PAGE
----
Digital Twin – exploring the basics

The concept of digital twins is not new, but rather built on ideas that have been explored for the last couple of decades. The technology (compute power, data management & analytics, etc..) and thinking (increasing regulatory and community acceptance of digital approaches to science) have finally hit an inflection point that makes in silico modeling attainable in a cost effective manner.

What this now unlocks is a new opportunity set in the form of machine accessible data, as well as integration of the data sets / ontologies across the target systems / interactions. The need to get to a standardized mechanism to make these data available is tied to the FAIR Data work, and an important dimension to Digital Twin.

Digital twins vs. simulations
Although simulations and digital twins both utilize digital models to replicate a system’s various processes, a digital twin is actually a virtual environment, which makes it considerably richer for study. The difference between digital twin and simulation is largely a matter of scale: While a simulation typically studies one particular process, a digital twin can itself run any number of useful simulations in order to study multiple processes.

Source: IBM , What is a Digital Twin

At it’s heart, the idea of a digital twin is to reproduce a system in a “runnable” computer model. This oversimplifies the idea, but is a useful construct to think about the problem space and the opportunity it presents. If you can take a scientific instrument, and fully model it in silico, you can then run data sets through it virtually – this makes the assumption that both the inbound and outbound data are available in a machine usable format – something that is tied to this work.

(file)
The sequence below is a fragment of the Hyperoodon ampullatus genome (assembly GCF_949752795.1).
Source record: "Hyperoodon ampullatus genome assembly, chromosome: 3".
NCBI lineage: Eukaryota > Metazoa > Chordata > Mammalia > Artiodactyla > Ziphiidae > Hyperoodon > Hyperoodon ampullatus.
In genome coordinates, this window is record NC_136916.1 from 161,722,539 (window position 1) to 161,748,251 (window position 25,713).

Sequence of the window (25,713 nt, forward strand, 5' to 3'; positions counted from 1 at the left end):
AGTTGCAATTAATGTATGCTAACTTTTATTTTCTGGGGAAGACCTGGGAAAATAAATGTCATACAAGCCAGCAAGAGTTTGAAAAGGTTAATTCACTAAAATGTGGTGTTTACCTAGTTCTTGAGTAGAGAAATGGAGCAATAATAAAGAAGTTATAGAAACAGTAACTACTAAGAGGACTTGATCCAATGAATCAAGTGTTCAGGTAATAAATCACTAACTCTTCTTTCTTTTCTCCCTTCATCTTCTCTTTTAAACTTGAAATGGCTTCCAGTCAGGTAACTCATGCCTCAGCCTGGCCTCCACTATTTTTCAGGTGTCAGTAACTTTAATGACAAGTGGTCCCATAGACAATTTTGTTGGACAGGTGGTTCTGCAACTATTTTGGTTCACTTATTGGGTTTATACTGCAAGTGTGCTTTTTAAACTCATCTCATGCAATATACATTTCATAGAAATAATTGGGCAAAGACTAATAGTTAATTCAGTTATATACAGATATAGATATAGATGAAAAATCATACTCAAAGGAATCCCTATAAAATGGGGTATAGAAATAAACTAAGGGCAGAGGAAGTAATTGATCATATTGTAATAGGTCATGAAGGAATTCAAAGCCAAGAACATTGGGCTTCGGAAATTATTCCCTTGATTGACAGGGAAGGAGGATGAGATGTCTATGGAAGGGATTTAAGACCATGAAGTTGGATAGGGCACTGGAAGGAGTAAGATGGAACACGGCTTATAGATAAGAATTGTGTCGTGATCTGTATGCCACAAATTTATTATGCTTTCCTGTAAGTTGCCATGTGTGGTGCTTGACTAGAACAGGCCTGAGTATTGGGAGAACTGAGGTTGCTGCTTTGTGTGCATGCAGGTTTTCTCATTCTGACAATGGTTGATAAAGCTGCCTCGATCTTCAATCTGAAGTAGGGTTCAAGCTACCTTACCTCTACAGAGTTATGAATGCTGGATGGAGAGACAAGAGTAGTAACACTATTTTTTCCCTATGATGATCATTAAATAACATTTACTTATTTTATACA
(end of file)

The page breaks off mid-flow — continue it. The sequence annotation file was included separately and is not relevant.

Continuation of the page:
Digital twin is an interdisciplinary research field which includes engineering, computer science, automation and control, and so on. But due to the multidisciplinary nature of the field, it also touches on materials science, communication, operations management, robotics, medicine and other disciplines. A keyword analysis indicates that digital twin, ‘smart manufacturing’, ‘big data’, ‘cyber-physical system’, and ‘digital economy’ are closely related fields.

Source: “Innovations in digital twin reserach” from Nature Portfolio

The article in nature.com is an interesting piece in that it ties together the many dimensions in this field of research. We can’t think of “Digital Twin” as a single entity opportunity, rather to fully realize the potential, we need to look at it as a part of an emerging “virtual capability ecosystem” with applications back to the real world. The value is realized in lower long term costs with increased innovation driven by reduced cost and cycle times, accompanied by increases in application of AI / ML on these models to gain targeted insights that more sharply focus the bench work.

Track the past and help predict the future of any connected environment

Source: Azure Digital Twins

The ability to create learning models for these Digital Twins will improve the accuracy and usefulness of the models over time, and that feedback loop will be a critical part of design. While the industry is maturing, we are seeing more vendors coming to the table with solutions in this space. One of the interesting things to watch is how we as an industry continue to drive open standards in support of these ideas to avoid the traps of “vendor lock in” that were so prevalent in the past.

Pistoia Alliance: Patient Centricity

There is an increasing recognition of the value in patient engagement with respect to healthcare in general, as well as the emerging field of personalized / targeted medicine and digital health. The wearable / therapeutic combination, CAR-T therapies, telehealth and so much more fall into this broad category of patient centricity and experience, as well as the direct marketing side of it.